I have seen the writing on the wall. And I'm not impressed.
A couple of Sundays ago, I found myself at a sparkling, sprawling parish in central Florida, in a church nave surrounded by stained glass and leafy palms and cheerful greetings between families. About three dozen children were receiving their First Communion. The place was buzzing with energy and activity. It was packed with, I'd guess, close to a thousand people (including a couple dozen in the adjoining crying rooms).
But what struck me most of all was something I'd never seen in a Catholic church before. Once mass began, a big blank wall was transformed into a flat, giant hymnal, where someone projected the verses to the hymns. No need to go searching through the missal for the page numbers, or the song numbers. Just look up, and to one side, and follow along with the words on the wall.
I posted something about this on my Facebook page the day it happened, and was surprised to learn that this practice is increasingly common in Catholic parishes. A lot of places are doing it. And people seem generally to like it. The defenders say that it gets people to lift their heads out of the hymnals and sing. It focuses attention. It raises eyes, and voices. It pulls the congregation together.
Okay. But I have to say this: the experience, no matter what its intent, left me cold.
Call me old-fashioned. I like opening a book to read the words. I like the feel of it, the smell of it, the weight of it. I like the cracked, worn sensation of a missal that's been held in hundreds of hands, shared by people I may or may not know—people praying for intentions I cannot imagine, smudging the pages with their thumbs or turning over a corner to mark a place they feel an urge to revisit. I imagine a husband and wife sharing a book, or a parent and child, or even strangers. In my experience, more than a few times, I've offered to share a book with the stranger next to me, and that tiny act has bridged a divide. The simple gesture of sharing a hymnal can be a form of communion, and community.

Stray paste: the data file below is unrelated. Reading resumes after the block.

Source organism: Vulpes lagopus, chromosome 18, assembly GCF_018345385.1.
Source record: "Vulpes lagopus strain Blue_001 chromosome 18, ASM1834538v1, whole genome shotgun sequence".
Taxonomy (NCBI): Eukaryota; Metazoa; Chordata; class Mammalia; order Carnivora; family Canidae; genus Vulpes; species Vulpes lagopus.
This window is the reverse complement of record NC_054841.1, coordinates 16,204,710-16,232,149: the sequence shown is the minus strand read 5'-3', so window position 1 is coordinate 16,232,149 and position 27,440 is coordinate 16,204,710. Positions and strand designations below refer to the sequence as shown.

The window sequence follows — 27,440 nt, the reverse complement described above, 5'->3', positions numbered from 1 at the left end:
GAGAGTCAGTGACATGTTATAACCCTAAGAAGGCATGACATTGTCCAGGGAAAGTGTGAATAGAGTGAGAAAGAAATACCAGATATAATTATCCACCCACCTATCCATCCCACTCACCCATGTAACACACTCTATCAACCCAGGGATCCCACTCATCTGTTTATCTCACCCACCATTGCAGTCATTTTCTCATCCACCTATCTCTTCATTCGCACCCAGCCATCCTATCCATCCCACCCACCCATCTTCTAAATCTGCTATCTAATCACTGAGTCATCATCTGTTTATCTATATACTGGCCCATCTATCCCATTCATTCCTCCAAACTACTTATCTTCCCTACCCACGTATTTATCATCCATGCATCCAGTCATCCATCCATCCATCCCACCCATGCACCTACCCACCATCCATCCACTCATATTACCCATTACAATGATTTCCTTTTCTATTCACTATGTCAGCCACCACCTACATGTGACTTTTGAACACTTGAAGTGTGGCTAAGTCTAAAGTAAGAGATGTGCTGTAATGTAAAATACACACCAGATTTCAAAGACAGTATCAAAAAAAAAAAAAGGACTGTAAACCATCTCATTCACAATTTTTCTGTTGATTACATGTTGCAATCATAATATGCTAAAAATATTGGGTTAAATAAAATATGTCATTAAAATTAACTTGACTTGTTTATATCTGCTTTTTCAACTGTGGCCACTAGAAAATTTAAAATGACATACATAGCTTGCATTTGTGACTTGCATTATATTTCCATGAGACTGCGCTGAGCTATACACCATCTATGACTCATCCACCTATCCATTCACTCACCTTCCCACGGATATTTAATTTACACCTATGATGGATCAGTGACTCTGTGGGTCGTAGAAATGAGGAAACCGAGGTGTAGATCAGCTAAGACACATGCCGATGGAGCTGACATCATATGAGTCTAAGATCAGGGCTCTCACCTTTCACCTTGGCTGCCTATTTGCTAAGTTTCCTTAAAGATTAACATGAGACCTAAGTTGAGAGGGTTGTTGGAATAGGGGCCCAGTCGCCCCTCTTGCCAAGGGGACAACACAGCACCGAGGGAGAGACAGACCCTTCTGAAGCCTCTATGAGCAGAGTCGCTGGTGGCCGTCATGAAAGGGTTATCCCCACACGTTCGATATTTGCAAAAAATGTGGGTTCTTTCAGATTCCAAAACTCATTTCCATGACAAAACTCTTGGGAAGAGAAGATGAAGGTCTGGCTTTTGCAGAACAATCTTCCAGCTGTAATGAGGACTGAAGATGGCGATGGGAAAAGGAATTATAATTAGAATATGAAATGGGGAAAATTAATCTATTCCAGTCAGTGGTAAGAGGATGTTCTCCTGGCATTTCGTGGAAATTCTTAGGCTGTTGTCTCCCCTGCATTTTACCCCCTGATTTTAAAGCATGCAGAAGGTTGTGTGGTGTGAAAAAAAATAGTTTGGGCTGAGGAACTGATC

There's the posture of prayer, too. I like holding the missal my hand, and offering a sung prayer with my eyes lowered and head bowed. I like focusing on something that's physically close to my heart, where I can zero in on the verses, follow the words closely and see how they all come together. There is an intimacy there. A connectedness. It's just naturally comfortable.
This is the way people have sung and prayed together for centuries. It's how I learned to do it. And I just feel more at ease with it. I can sing if I want to, or refrain if I don't want to, and can just close my eyes and listen if I'm not exactly in the mood.
But the projections change all that. They take away the familiarity of an open book and my lone pair of eyes reading it and ask—no, insist—that I look up and out and focus everything on a wall a hundred feet away. It's liturgy as PowerPoint. Not just that, there's something gimmicky about it: it's Mitch Miller, without Mitch, and without the bouncing ball. The sacred space becomes an auditorium for a sing-along.
Ultimately, I think, there's something inherently, well, Protestant, about it. The holy sacrifice of the mass has been transformed into just another communal gathering. The large words and changing images on the wall don't encourage contemplation or meditation; the projections, instead, demand participation. And even that, frankly, doesn't really work. At the mass I attended, the singing was not all that unified, and participation somewhat spotty. (That may have been because there were a greater-than-usual number of non-Catholics there, because of the First Communion.) And I'm not sure the gimmick works for people with poor eyesight or folks who have to crane their necks to follow along.
I don't know if this trend toward visual projection in church will limp onward, or if the ongoing reform of the liturgy will trip it up. Maybe it will gain in popularity, as more people seem to need visual stimuli to stay engaged.
But a favorite question I like to ask, when I have any liturgical misgivings, is "WWRD?" What would Rome do?
I can't imagine them doing multi-media presentations in St. Peter's.
But you never know.
Maybe that's wishful thinking.
And maybe I'm the one suffering from projection.